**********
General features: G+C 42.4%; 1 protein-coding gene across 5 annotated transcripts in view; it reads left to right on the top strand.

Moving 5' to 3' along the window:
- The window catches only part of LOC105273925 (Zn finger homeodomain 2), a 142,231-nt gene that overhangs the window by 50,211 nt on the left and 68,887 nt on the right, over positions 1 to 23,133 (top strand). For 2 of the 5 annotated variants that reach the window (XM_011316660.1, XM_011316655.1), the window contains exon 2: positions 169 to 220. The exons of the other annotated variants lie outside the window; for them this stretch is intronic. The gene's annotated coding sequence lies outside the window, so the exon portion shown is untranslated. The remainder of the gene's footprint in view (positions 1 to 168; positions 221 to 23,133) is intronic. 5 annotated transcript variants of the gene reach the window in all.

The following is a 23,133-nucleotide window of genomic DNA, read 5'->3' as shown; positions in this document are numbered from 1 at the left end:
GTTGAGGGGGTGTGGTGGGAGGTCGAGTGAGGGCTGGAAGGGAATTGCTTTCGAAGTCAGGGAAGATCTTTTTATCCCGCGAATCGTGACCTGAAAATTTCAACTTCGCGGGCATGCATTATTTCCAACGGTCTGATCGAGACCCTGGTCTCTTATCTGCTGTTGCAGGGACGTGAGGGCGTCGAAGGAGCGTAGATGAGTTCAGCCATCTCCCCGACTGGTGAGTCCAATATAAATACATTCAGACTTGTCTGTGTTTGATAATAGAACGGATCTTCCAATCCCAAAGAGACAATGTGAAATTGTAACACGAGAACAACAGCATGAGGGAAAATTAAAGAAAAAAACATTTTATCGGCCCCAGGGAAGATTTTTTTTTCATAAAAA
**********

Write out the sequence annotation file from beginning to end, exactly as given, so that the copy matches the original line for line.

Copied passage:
General features: G+C 42.4%; 1 protein-coding gene across 5 annotated transcripts in view; it reads left to right on the top strand.

Moving 5' to 3' along the window:
- The window catches only part of LOC105273925 (Zn finger homeodomain 2), a 142,231-nt gene that overhangs the window by 50,211 nt on the left and 68,887 nt on the right, over positions 1 to 23,133 (top strand). For 2 of the 5 annotated variants that reach the window (XM_011316660.1, XM_011316655.1), the window contains exon 2: positions 169 to 220. The exons of the other annotated variants lie outside the window; for them this stretch is intronic. The gene's annotated coding sequence lies outside the window, so the exon portion shown is untranslated. The remainder of the gene's footprint in view (positions 1 to 168; positions 221 to 23,133) is intronic. 5 annotated transcript variants of the gene reach the window in all.

The following is a 23,133-nucleotide window of genomic DNA, read 5'->3' as shown; positions in this document are numbered from 1 at the left end:
GTTGAGGGGGTGTGGTGGGAGGTCGAGTGAGGGCTGGAAGGGAATTGCTTTCGAAGTCAGGGAAGATCTTTTTATCCCGCGAATCGTGACCTGAAAATTTCAACTTCGCGGGCATGCATTATTTCCAACGGTCTGATCGAGACCCTGGTCTCTTATCTGCTGTTGCAGGGACGTGAGGGCGTCGAAGGAGCGTAGATGAGTTCAGCCATCTCCCCGACTGGTGAGTCCAATATAAATACATTCAGACTTGTCTGTGTTTGATAATAGAACGGATCTTCCAATCCCAAAGAGACAATGTGAAATTGTAACACGAGAACAACAGCATGAGGGAAAATTAAAGAAAAAAACATTTTATCGGCCCCAGGGAAGATTTTTTTTTCATAAAAA